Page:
When we think about eugenics, generally Mengele and his beyond-horrific experiments come to mind. Eugenics=Nazis. Of Better Blood talks about the enthusiastic embrace of eugenics in early 20th century America, and how as a nation, we've shoved yet another dirty secret under the rug, hoping it will go away.
Unfortunately, the message and the awareness of the American eugenics movement is the best part about Of Better Blood. It is a book with great intentions and a strong sense of justice, but it might have been better as narrative nonfiction, because the plot jumps here, there, and everywhere, effectually getting us nowhere.
Rowan, the rather improbably-for-the-1920s named heroine of the story, opens her tale at a county fair, in which she plays an Unfit Person in a charming, belly-laugh-inducing skit about Unfit People of America Who Should Not Be Allowed To Procreate. A person's level of unfitness is not determined solely by any sort of physical or mental issue, but also by one's nationality or race: the Irish, for example, are unfit, and so are all black people. Eugenicists: I smelled their foul stench when I was brought on board.
However, Rowan hasn't always been humiliated in front of an audience: she's a Collier. Oh, sorry, you want her family history? She's more than happy to recite her lineage to you. The Colliers of New York are an old and prestigious family who walked straight out of Edith Wharton. Rowan's father and older sister Julia are fervent members of the Betterment Society, which seeks to "better" society by removing the unfit or sterilizing them so they can't contaminate America with more babies. And yes, this was a real thing. It still is, for some people. I wouldn't go poking around those dark and fetid corners of the internet, though.
Father indoctrinates Rowan with the belief that she, as a Collier, is "strong stock" and, when "tested by a catastrophe or illness, [draws] on the strength of our family heritage." But when Rowan contracts polio one summer day at the beach, her father abandons her, believing her to be contaminated by her mother's weak, non-Collier blood.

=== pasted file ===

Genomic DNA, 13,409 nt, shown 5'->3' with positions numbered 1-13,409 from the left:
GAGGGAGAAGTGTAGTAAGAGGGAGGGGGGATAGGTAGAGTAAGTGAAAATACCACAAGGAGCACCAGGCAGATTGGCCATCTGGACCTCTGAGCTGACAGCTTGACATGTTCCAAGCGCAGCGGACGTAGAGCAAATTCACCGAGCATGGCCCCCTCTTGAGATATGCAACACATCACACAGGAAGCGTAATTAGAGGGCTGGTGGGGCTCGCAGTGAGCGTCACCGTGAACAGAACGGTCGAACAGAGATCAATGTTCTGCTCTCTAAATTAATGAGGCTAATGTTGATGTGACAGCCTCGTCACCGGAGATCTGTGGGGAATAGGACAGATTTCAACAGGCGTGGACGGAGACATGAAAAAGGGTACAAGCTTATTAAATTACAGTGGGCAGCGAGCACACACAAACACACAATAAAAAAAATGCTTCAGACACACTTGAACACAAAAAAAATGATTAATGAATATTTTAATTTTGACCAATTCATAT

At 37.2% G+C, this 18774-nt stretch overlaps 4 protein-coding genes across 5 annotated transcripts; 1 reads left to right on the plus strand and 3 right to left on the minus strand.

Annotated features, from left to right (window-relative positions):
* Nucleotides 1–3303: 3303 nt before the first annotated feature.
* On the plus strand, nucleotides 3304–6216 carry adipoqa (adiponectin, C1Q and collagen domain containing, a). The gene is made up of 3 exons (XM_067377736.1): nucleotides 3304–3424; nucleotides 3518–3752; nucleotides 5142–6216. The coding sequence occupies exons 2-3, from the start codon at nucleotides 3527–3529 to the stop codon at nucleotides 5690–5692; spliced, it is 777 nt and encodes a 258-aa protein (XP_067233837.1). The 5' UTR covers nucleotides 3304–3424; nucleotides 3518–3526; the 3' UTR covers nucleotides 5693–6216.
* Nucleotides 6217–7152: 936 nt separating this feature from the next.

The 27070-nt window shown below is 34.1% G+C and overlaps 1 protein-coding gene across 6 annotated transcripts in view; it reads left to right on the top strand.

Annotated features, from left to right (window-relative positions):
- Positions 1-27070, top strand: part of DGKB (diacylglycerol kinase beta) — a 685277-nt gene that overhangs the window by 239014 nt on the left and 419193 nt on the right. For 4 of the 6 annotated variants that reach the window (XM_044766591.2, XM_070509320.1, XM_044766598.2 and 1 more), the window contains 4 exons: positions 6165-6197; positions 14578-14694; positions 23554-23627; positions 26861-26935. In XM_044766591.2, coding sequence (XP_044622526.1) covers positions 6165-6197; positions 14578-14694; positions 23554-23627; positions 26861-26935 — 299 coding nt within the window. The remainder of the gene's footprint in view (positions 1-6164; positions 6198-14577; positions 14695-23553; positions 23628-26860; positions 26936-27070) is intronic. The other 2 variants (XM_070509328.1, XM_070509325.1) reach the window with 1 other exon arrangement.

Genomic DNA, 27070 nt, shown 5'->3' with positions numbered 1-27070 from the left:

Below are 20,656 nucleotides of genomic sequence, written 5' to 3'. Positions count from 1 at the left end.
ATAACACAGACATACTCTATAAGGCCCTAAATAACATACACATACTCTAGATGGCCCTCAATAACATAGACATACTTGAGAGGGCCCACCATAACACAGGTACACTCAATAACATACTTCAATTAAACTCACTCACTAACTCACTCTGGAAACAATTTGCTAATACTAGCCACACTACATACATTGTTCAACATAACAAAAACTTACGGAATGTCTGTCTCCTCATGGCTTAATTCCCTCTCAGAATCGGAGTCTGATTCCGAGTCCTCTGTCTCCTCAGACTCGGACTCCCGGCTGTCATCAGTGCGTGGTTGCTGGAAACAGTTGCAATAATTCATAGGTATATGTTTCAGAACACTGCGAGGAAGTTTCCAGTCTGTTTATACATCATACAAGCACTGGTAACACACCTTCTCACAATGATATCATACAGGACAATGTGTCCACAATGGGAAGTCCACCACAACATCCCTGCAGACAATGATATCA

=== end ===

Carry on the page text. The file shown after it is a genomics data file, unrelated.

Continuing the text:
Lying in Bellevue hospital without the use of her legs, Rowan still believes that her family will take her back once she recovers. Instead, Father runs off to war in Europe and Julia authorizes her transfer from the hospital to The Boston Home for Crippled Children. As you could probably guess, this is not a nice place. Julia also allows the Home to send Rowan off with a man named Ogilvie, who renames her Ruthie and makes her act in his despicable play about Unfit Persons. Ogilvie and his sister make the rounds of county fairs, abusing their actors.
When the Ogilvies lock the actors in a tiny cabin and leave them to die in a fire, Rowan escapes with her new friend Dorchy, who comes from a carny family. The Ogilvies try to pin the blame on Rowan, and Mr. Ogilvie reveals the ... depth of his feelings for her.
The two girls flee to Boston and decide to go camp on the shore of Cape Cod, because ... that's what you do when you run away from predatory sideshow-running nutjobs!
This is where the plot started to break down. The author really needed to ground this novel somewhere. We move around a lot in time and space, but none of these places are ever fully fleshed out, except for the island at the end. Including the beach sequence, where the girls meet emancipated lady artists, feels like a truncated plotline that was never fully developed but that the author didn't want to cut. Abruptly, Dorchy and Rowan decide to trust ladies of the Betterment Society who promise to keep them from the Ogilvies by sending them to be counselors at a Betterment camp. Here, we meet yet another cast of villains and unfortunates from whom the two girls must try to escape.
The camp is actually an extermination camp, except instead of the later methods of gas and guns, the American scientists and ladies of the ton who are into getting rid of all the poor use a lethal strain of influenza. It is a supremely creepy and unsettling place, especially because it's off the coast of Maine, which I firmly believe to be the scariest state in literature. The ending was supremely melodramatic, with a giant storm and great sacrifice and the escape of the Evil Villainess.
Of Better Blood had a great premise and tells a story that needs to be told, but the poor plotting and flat characterization do the book no favors. If the influenza angle intrigues you, try Makiia Lucier's excellent A Death-Struck Year or, for nonfiction, John Barry's The Great Influenza.